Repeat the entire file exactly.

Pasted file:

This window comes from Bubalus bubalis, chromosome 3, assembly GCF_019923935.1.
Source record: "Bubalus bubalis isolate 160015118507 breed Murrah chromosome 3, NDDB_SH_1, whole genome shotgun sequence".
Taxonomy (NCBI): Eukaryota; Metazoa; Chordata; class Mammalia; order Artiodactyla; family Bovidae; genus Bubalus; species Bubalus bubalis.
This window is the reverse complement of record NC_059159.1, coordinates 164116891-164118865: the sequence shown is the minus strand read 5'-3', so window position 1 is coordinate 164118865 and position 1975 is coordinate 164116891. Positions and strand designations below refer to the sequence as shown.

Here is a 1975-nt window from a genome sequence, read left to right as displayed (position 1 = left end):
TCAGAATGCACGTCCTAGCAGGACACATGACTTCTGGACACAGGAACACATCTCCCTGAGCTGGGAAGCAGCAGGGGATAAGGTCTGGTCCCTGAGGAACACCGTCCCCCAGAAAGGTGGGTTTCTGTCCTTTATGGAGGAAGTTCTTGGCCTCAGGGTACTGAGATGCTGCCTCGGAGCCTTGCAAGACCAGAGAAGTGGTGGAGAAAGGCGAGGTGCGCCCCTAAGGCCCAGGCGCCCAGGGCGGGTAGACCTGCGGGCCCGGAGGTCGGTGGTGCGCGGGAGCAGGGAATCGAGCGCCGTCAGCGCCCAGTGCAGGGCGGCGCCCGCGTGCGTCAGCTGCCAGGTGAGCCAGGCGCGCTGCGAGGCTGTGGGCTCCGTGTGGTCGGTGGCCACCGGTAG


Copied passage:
This window comes from Bubalus bubalis, chromosome 3, assembly GCF_019923935.1.
Source record: "Bubalus bubalis isolate 160015118507 breed Murrah chromosome 3, NDDB_SH_1, whole genome shotgun sequence".
Taxonomy (NCBI): Eukaryota; Metazoa; Chordata; class Mammalia; order Artiodactyla; family Bovidae; genus Bubalus; species Bubalus bubalis.
This window is the reverse complement of record NC_059159.1, coordinates 164116891-164118865: the sequence shown is the minus strand read 5'-3', so window position 1 is coordinate 164118865 and position 1975 is coordinate 164116891. Positions and strand designations below refer to the sequence as shown.

Here is a 1975-nt window from a genome sequence, read left to right as displayed (position 1 = left end):
TCAGAATGCACGTCCTAGCAGGACACATGACTTCTGGACACAGGAACACATCTCCCTGAGCTGGGAAGCAGCAGGGGATAAGGTCTGGTCCCTGAGGAACACCGTCCCCCAGAAAGGTGGGTTTCTGTCCTTTATGGAGGAAGTTCTTGGCCTCAGGGTACTGAGATGCTGCCTCGGAGCCTTGCAAGACCAGAGAAGTGGTGGAGAAAGGCGAGGTGCGCCCCTAAGGCCCAGGCGCCCAGGGCGGGTAGACCTGCGGGCCCGGAGGTCGGTGGTGCGCGGGAGCAGGGAATCGAGCGCCGTCAGCGCCCAGTGCAGGGCGGCGCCCGCGTGCGTCAGCTGCCAGGTGAGCCAGGCGCGCTGCGAGGCTGTGGGCTCCGTGTGGTCGGTGGCCACCGGTAG